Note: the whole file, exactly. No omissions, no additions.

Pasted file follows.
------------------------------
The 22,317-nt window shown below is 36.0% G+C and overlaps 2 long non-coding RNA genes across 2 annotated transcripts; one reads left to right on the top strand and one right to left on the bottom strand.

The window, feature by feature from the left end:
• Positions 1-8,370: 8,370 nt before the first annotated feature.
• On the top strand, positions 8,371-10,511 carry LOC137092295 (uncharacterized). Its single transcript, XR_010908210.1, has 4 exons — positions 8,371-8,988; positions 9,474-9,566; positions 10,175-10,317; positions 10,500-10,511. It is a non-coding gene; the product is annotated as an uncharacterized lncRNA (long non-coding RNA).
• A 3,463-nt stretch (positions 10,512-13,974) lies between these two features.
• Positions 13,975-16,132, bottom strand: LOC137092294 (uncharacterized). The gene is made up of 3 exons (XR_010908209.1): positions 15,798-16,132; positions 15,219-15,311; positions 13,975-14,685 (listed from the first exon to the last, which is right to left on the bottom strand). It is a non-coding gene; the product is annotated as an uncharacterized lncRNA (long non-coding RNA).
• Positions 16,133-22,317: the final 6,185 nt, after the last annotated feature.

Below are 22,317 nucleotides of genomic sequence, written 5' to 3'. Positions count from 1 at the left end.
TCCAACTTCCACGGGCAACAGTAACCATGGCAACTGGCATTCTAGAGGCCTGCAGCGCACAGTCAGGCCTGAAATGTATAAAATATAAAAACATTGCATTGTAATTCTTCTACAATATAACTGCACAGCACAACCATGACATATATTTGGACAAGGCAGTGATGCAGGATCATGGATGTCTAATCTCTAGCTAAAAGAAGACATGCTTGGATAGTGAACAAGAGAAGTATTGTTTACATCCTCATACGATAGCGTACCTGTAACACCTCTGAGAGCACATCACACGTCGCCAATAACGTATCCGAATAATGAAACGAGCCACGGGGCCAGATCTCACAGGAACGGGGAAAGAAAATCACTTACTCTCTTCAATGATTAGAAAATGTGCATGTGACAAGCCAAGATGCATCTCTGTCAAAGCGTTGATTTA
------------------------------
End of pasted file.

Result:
The 22,317-nt window shown below is 36.0% G+C and overlaps 2 long non-coding RNA genes across 2 annotated transcripts; one reads left to right on the top strand and one right to left on the bottom strand.

The window, feature by feature from the left end:
• Positions 1-8,370: 8,370 nt before the first annotated feature.
• On the top strand, positions 8,371-10,511 carry LOC137092295 (uncharacterized). Its single transcript, XR_010908210.1, has 4 exons — positions 8,371-8,988; positions 9,474-9,566; positions 10,175-10,317; positions 10,500-10,511. It is a non-coding gene; the product is annotated as an uncharacterized lncRNA (long non-coding RNA).
• A 3,463-nt stretch (positions 10,512-13,974) lies between these two features.
• Positions 13,975-16,132, bottom strand: LOC137092294 (uncharacterized). The gene is made up of 3 exons (XR_010908209.1): positions 15,798-16,132; positions 15,219-15,311; positions 13,975-14,685 (listed from the first exon to the last, which is right to left on the bottom strand). It is a non-coding gene; the product is annotated as an uncharacterized lncRNA (long non-coding RNA).
• Positions 16,133-22,317: the final 6,185 nt, after the last annotated feature.

Below are 22,317 nucleotides of genomic sequence, written 5' to 3'. Positions count from 1 at the left end.
TCCAACTTCCACGGGCAACAGTAACCATGGCAACTGGCATTCTAGAGGCCTGCAGCGCACAGTCAGGCCTGAAATGTATAAAATATAAAAACATTGCATTGTAATTCTTCTACAATATAACTGCACAGCACAACCATGACATATATTTGGACAAGGCAGTGATGCAGGATCATGGATGTCTAATCTCTAGCTAAAAGAAGACATGCTTGGATAGTGAACAAGAGAAGTATTGTTTACATCCTCATACGATAGCGTACCTGTAACACCTCTGAGAGCACATCACACGTCGCCAATAACGTATCCGAATAATGAAACGAGCCACGGGGCCAGATCTCACAGGAACGGGGAAAGAAAATCACTTACTCTCTTCAATGATTAGAAAATGTGCATGTGACAAGCCAAGATGCATCTCTGTCAAAGCGTTGATTTA